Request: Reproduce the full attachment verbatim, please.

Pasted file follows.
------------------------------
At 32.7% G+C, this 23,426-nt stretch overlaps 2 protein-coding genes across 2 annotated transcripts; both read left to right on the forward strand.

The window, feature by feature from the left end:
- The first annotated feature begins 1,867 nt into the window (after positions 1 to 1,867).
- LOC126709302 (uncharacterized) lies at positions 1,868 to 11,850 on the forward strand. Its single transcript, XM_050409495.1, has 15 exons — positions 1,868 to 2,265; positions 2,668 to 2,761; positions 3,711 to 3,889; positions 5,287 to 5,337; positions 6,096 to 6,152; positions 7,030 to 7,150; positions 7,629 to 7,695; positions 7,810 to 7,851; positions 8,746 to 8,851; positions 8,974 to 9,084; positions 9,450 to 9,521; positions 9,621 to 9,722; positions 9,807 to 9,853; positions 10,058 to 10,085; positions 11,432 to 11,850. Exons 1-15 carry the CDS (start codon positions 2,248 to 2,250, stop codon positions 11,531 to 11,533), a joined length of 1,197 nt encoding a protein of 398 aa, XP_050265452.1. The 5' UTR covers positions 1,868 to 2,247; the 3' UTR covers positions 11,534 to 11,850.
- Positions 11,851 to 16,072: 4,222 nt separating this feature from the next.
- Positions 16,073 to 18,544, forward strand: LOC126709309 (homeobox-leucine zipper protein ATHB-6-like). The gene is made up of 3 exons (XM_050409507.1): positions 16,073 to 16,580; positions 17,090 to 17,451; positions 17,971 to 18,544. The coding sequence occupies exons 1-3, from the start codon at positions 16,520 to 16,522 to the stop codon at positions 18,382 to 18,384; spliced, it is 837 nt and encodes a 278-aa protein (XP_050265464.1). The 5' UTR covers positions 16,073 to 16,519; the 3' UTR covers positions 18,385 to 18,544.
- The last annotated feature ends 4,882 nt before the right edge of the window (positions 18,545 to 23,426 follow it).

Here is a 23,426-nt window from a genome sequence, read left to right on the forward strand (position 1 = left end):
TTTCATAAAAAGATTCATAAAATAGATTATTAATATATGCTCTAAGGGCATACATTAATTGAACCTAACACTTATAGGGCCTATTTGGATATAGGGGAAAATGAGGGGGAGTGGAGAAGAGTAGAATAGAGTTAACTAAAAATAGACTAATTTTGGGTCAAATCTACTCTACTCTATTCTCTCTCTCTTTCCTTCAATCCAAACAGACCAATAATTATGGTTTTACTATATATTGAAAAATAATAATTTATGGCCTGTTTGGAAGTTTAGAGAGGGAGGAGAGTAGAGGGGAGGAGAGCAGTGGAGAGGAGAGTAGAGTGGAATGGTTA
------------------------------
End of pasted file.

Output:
At 32.7% G+C, this 23,426-nt stretch overlaps 2 protein-coding genes across 2 annotated transcripts; both read left to right on the forward strand.

The window, feature by feature from the left end:
- The first annotated feature begins 1,867 nt into the window (after positions 1 to 1,867).
- LOC126709302 (uncharacterized) lies at positions 1,868 to 11,850 on the forward strand. Its single transcript, XM_050409495.1, has 15 exons — positions 1,868 to 2,265; positions 2,668 to 2,761; positions 3,711 to 3,889; positions 5,287 to 5,337; positions 6,096 to 6,152; positions 7,030 to 7,150; positions 7,629 to 7,695; positions 7,810 to 7,851; positions 8,746 to 8,851; positions 8,974 to 9,084; positions 9,450 to 9,521; positions 9,621 to 9,722; positions 9,807 to 9,853; positions 10,058 to 10,085; positions 11,432 to 11,850. Exons 1-15 carry the CDS (start codon positions 2,248 to 2,250, stop codon positions 11,531 to 11,533), a joined length of 1,197 nt encoding a protein of 398 aa, XP_050265452.1. The 5' UTR covers positions 1,868 to 2,247; the 3' UTR covers positions 11,534 to 11,850.
- Positions 11,851 to 16,072: 4,222 nt separating this feature from the next.
- Positions 16,073 to 18,544, forward strand: LOC126709309 (homeobox-leucine zipper protein ATHB-6-like). The gene is made up of 3 exons (XM_050409507.1): positions 16,073 to 16,580; positions 17,090 to 17,451; positions 17,971 to 18,544. The coding sequence occupies exons 1-3, from the start codon at positions 16,520 to 16,522 to the stop codon at positions 18,382 to 18,384; spliced, it is 837 nt and encodes a 278-aa protein (XP_050265464.1). The 5' UTR covers positions 16,073 to 16,519; the 3' UTR covers positions 18,385 to 18,544.
- The last annotated feature ends 4,882 nt before the right edge of the window (positions 18,545 to 23,426 follow it).

Here is a 23,426-nt window from a genome sequence, read left to right on the forward strand (position 1 = left end):
TTTCATAAAAAGATTCATAAAATAGATTATTAATATATGCTCTAAGGGCATACATTAATTGAACCTAACACTTATAGGGCCTATTTGGATATAGGGGAAAATGAGGGGGAGTGGAGAAGAGTAGAATAGAGTTAACTAAAAATAGACTAATTTTGGGTCAAATCTACTCTACTCTATTCTCTCTCTCTTTCCTTCAATCCAAACAGACCAATAATTATGGTTTTACTATATATTGAAAAATAATAATTTATGGCCTGTTTGGAAGTTTAGAGAGGGAGGAGAGTAGAGGGGAGGAGAGCAGTGGAGAGGAGAGTAGAGTGGAATGGTTA